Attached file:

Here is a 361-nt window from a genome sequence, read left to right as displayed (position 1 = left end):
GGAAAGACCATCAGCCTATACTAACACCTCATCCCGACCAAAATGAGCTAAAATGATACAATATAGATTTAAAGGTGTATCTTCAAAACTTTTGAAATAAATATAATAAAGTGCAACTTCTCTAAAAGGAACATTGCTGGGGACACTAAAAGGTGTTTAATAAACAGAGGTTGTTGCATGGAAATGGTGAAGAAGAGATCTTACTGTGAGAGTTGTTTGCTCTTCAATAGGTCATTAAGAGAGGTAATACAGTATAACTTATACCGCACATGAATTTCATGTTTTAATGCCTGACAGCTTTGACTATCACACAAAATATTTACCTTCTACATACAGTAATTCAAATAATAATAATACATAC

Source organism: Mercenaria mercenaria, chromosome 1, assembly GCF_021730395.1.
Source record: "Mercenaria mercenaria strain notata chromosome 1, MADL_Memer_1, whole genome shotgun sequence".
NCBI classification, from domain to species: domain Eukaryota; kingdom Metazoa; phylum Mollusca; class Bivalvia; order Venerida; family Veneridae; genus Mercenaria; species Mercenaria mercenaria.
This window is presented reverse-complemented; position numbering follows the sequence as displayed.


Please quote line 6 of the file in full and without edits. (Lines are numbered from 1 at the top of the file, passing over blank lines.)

This window is presented reverse-complemented; position numbering follows the sequence as displayed.